Iguama is also going to market with two things many start-ups do not have—a database of two million customers who registered or purchased from the original Iguama and a brand that shoppers throughout Latin America are familiar with. Next week it is launching a social platform where Latinos will be able to tell Iguama the stores and the brands they want on the site.

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“This is a social movement,” Fernandez says. “We want to hear customers’ voices.” He says Iguama will be different from the likes of Amazon, and eBay Inc. and the leading online shopping portal based in Latin America, Mercado Libre, in that it will give merchants the flexibility to fully control their brand and operate their own branded store fronts. It also will do marketing on behalf of the merchants, many of whom will have never sold into Latin America before, Fernandez says. He declines to name any merchants that have signed up with Iguama.

Consumers will be able to follow merchants they like and merchants will be able to launch e-mail campaigns and offer specific promotions by country, Fernandez says. “We really are focusing on giving the brand space and doing marketing on their behalf,” Fernandez says. “We know Latin American and we can reach people here.”

While evidence suggests it’s done its legwork, Iguama may face stiff competition from the likes of eBay and others. EBay this summer launched an Amazon Prime-like shipping program for Latin America. For a $49 annual fee, online shoppers in Colombia, Chile and Mexico can get free shipping for a year on purchases from eBay merchants in the U.S. EBay also has been ramping up marketing efforts in Latin America recently. In May, eBay launched localized sites in Latin America enabling consumers in 18 countries throughout the region to shop eBay’s online and mobile marketplaces in Spanish and Portuguese using local currencies. As of the end of 2013, more than two million Latin American shoppers purchased items off eBay.com in English and using U.S. dollars, the company says. With the new localization efforts, that number has grown 40% to 50% so far for 2014, eBay says. It also says the number of items purchased from Mexico is up 30% in the first half of 2014 compared with a year earlier.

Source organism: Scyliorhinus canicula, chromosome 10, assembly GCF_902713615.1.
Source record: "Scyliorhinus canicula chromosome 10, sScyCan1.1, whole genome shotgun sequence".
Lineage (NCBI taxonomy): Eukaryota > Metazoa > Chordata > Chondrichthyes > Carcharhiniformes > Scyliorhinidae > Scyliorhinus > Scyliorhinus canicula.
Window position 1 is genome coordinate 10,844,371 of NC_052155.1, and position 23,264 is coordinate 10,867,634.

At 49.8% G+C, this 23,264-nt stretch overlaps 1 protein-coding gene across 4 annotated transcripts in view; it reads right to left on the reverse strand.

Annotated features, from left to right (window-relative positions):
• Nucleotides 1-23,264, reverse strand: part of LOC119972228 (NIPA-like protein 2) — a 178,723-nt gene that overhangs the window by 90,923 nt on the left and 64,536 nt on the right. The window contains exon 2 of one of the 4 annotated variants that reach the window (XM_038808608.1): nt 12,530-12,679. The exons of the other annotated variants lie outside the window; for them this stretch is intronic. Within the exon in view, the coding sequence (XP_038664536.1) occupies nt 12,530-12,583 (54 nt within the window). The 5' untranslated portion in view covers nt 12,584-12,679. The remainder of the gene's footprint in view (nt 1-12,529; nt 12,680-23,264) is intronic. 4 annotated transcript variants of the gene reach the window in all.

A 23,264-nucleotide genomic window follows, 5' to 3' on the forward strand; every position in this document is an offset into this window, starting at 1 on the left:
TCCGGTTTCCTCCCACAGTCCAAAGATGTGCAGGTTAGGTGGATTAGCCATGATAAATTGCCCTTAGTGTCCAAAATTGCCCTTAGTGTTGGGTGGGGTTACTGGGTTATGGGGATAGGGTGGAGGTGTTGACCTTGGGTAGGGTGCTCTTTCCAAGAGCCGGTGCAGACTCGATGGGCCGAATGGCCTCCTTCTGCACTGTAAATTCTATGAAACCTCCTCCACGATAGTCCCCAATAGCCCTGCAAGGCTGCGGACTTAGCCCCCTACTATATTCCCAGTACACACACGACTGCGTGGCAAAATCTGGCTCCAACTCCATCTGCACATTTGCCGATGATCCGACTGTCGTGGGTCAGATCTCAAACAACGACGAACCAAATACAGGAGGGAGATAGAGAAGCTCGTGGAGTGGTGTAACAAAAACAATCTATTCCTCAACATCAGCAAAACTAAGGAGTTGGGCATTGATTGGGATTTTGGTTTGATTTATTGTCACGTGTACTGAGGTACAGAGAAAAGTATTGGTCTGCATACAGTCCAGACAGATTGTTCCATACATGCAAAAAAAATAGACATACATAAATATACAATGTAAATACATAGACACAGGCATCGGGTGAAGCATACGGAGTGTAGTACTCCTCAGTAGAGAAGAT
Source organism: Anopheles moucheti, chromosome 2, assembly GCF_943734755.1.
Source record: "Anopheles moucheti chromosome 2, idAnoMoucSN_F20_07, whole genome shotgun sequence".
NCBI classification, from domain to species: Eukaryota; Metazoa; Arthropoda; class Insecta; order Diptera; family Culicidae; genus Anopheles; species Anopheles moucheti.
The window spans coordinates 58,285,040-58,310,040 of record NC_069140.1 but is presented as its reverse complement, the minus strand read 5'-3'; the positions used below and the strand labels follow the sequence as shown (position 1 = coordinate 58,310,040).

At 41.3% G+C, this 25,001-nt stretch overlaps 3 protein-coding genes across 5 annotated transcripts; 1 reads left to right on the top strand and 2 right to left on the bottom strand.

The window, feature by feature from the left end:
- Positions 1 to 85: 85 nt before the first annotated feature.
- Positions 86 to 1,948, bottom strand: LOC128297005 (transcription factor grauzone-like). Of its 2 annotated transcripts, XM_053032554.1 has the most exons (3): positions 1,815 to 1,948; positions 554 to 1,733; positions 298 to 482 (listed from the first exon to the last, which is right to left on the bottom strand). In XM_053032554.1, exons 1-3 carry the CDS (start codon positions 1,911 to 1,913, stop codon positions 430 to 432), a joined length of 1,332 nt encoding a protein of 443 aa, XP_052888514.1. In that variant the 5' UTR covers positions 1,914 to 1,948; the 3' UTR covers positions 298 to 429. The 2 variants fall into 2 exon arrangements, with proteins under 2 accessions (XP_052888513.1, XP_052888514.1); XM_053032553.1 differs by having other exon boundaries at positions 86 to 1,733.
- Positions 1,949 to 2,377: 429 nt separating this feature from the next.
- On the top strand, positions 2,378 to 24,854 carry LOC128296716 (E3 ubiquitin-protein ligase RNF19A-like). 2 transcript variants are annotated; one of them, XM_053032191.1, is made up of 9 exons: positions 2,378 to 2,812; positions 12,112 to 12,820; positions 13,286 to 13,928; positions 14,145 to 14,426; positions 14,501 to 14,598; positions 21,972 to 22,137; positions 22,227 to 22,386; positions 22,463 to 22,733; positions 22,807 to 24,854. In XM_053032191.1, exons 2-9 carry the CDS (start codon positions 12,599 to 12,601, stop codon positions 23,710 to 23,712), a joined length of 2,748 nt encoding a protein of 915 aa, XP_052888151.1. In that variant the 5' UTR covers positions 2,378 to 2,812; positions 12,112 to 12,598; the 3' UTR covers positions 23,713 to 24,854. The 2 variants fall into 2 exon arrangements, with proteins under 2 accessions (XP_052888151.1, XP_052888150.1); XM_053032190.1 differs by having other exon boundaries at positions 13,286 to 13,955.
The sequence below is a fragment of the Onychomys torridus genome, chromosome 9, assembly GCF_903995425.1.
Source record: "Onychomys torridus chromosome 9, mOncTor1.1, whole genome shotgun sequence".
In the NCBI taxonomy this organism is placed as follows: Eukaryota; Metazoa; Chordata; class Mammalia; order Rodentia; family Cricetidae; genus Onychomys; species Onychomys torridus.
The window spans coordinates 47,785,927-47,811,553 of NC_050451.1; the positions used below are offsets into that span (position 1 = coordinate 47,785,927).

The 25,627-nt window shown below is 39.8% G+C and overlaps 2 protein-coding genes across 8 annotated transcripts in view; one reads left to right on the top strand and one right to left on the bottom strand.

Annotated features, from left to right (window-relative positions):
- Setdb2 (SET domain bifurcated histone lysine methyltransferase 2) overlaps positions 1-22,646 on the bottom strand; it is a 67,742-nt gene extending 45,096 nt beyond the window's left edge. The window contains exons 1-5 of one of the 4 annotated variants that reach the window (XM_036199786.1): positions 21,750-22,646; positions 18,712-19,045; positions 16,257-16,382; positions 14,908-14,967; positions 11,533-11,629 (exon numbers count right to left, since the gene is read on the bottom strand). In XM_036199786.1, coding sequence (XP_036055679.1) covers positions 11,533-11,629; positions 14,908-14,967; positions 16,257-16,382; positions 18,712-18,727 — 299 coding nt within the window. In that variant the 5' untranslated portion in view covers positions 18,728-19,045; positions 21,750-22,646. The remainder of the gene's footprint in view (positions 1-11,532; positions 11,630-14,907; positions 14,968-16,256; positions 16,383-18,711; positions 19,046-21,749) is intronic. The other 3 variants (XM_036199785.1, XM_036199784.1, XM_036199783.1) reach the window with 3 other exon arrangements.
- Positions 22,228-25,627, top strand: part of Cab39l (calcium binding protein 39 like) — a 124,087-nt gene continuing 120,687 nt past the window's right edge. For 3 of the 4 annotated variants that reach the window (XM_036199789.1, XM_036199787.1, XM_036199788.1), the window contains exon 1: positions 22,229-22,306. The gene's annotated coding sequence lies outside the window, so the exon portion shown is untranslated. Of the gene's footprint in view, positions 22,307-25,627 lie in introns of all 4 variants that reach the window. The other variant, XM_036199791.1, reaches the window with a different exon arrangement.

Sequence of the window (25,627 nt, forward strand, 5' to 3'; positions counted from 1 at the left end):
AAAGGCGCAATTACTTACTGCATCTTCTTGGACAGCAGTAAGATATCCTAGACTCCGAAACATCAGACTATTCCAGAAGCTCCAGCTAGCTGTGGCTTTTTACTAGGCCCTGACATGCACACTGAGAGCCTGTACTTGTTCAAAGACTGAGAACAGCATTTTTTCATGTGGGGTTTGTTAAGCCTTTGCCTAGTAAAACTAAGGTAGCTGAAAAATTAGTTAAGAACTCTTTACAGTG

Smaller players could be formidable competitors as well. Miami-based Traetelo, an online marketplace that, like Iguama, focuses on getting coveted U.S. goods to Spanish-speaking Latin America says its sales are growing about 200% annually in its top Latin America markets of Chile, Venezuela and Peru.

Despite potential headwinds, Fernandez insists Iguama will offer a better selection of U.S. brands and stores than the competition. The company name clearly illustrates that mission, “igual” means equal in Spanish and the “ama” at the end is short for America. The spirit behind the name, essentially Equal America, is that the site will give Latin America shoppers access to the same stores they would find on a shopping trip to the U.S.

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“We are the online mall with the U.S. stores that many Latinos want,” Fernandez says. “We will become the place where Latin Americans discover and shop everything they can’t get at home.”